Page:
The other ETF managers have had to react to market entrants to remain competitive, or run the risk of investors switching from one product to another.
Source: AJ Bell Investments, April 2019
This is one of the reasons why we prefer ETFs over tracker funds. Even if we do not switch products, competitive pressures mean, in the long run, you pay a fair current market price for investment management.
This brings me back to Price Drop TV.
It doesn’t matter if you were happy to be the first person to buy the cross trainer at a cost of £500, you pay the same as everyone, which is determined by what the last person was willing to pay!
Finally a word of caution. Although the headline OCF or management charge are the simplest ways of assessing the cost of investing, hidden charges and sources of revenue exist for the ETF manager, such as trading costs, taxes, stock lending revenue amongst others. In the US we have already had the first 0% ETF (charging no management fee), but as the saying goes there is no such thing as a free lunch.
A lesson from the collapse of Price Drop TV; it is important that the price you are paying is clear and transparent. As part of the investment process, a consideration of OCF or management charge is important, but the overall cost of investing should be considered. As OCFs fall towards zero for ETFs, a larger proportion of the charges for investing moves towards these harder to assess costs. MiFID II regulation aims to address this through higher cost disclosure, however harmonisation across funds still seems a long way off, making it an unfair comparison without delving into the details.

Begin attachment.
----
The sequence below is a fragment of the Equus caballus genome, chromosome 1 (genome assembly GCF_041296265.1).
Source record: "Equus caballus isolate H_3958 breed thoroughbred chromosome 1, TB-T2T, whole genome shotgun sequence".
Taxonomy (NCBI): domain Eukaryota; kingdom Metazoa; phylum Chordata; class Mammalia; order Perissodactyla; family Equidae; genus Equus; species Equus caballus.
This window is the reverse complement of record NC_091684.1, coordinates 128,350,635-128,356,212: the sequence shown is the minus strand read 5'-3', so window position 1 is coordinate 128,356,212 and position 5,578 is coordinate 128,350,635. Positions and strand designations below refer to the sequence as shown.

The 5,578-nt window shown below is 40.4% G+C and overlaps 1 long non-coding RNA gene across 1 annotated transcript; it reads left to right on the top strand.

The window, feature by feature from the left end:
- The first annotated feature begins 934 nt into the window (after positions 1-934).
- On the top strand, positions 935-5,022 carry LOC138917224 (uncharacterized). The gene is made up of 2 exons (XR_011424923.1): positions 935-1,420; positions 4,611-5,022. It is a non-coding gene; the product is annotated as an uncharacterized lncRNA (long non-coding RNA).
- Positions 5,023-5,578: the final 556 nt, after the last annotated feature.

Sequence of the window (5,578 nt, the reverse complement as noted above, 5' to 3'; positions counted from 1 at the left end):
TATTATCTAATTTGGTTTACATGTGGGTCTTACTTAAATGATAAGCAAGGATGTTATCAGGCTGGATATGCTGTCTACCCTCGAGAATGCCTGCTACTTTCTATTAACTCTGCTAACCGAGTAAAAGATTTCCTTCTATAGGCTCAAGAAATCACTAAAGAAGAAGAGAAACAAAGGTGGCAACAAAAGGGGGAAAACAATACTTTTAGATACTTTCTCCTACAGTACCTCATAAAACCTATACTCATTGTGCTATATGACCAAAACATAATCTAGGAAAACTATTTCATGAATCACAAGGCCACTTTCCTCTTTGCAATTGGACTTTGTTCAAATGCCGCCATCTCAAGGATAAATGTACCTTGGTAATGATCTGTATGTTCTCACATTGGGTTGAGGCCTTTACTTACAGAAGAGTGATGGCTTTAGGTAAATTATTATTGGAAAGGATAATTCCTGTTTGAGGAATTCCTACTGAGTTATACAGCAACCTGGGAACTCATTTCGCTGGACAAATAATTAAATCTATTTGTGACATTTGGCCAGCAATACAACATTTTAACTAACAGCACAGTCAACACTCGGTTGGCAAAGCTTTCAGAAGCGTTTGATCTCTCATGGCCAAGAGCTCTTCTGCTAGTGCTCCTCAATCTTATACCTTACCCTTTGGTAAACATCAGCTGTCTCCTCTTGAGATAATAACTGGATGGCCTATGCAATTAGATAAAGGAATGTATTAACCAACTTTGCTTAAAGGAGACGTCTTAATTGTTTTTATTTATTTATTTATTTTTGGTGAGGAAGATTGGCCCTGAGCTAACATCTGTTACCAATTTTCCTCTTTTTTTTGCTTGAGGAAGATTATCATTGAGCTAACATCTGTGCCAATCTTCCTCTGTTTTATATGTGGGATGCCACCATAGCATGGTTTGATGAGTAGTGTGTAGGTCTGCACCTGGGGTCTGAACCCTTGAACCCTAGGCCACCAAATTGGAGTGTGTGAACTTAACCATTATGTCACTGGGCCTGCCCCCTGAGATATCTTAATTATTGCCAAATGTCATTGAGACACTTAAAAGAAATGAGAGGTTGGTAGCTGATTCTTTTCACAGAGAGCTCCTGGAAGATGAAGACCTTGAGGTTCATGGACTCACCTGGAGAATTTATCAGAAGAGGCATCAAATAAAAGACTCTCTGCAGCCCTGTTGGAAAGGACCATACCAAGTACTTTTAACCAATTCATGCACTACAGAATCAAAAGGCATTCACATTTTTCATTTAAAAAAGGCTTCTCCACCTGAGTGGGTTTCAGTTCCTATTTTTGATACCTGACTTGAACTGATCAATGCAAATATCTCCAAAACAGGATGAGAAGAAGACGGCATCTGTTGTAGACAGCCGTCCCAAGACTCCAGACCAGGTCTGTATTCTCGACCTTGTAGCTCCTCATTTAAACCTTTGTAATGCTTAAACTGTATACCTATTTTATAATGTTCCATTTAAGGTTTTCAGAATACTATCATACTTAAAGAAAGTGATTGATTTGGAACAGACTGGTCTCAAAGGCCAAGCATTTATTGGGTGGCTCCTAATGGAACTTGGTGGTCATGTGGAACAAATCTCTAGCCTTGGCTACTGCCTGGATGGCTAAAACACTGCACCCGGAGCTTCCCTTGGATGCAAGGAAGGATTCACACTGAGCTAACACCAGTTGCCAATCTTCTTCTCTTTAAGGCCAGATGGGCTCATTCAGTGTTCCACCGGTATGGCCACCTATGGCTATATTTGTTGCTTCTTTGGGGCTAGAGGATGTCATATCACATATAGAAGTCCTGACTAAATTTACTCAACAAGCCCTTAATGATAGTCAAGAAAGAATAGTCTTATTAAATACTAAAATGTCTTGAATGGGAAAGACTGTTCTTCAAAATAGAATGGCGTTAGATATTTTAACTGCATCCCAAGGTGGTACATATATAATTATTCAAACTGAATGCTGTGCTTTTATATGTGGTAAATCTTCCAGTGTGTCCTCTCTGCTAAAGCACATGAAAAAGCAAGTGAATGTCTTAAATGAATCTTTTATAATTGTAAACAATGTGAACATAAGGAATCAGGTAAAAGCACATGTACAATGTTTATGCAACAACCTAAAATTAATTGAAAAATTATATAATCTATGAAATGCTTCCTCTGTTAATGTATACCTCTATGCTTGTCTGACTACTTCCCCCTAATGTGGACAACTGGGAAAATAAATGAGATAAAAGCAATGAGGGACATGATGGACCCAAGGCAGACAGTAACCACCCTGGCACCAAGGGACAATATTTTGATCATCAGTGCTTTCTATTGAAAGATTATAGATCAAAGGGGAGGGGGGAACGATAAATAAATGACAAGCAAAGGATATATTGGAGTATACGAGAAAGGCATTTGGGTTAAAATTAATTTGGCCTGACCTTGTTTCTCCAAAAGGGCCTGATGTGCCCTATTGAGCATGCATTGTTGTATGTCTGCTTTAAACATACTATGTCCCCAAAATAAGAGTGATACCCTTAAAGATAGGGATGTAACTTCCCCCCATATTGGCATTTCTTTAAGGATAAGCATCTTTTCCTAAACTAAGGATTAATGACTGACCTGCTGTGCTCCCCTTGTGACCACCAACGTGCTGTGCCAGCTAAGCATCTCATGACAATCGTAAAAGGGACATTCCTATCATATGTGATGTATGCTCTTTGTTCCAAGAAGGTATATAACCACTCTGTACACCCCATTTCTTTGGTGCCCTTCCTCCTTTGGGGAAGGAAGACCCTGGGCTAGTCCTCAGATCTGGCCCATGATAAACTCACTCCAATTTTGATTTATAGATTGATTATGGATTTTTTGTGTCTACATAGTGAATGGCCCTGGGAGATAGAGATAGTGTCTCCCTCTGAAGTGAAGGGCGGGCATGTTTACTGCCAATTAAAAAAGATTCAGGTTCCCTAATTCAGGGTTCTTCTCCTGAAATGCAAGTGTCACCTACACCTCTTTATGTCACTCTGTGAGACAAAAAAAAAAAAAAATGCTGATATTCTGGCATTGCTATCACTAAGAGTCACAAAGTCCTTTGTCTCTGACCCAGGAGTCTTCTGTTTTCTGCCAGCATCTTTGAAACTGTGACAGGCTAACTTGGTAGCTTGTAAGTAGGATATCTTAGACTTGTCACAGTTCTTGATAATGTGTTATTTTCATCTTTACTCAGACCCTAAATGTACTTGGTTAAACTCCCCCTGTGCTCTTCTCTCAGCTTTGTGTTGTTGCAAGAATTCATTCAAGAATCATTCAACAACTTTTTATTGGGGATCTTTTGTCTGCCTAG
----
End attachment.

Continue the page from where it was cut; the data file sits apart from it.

For many, passive investing means ranking index tracker funds by OCF and investing in the cheapest ones...This may ensure the headline cost at the time is competitive, but over time you are likely to pay more than you should!
That’s me for now, The Mummy II is just about to start, again!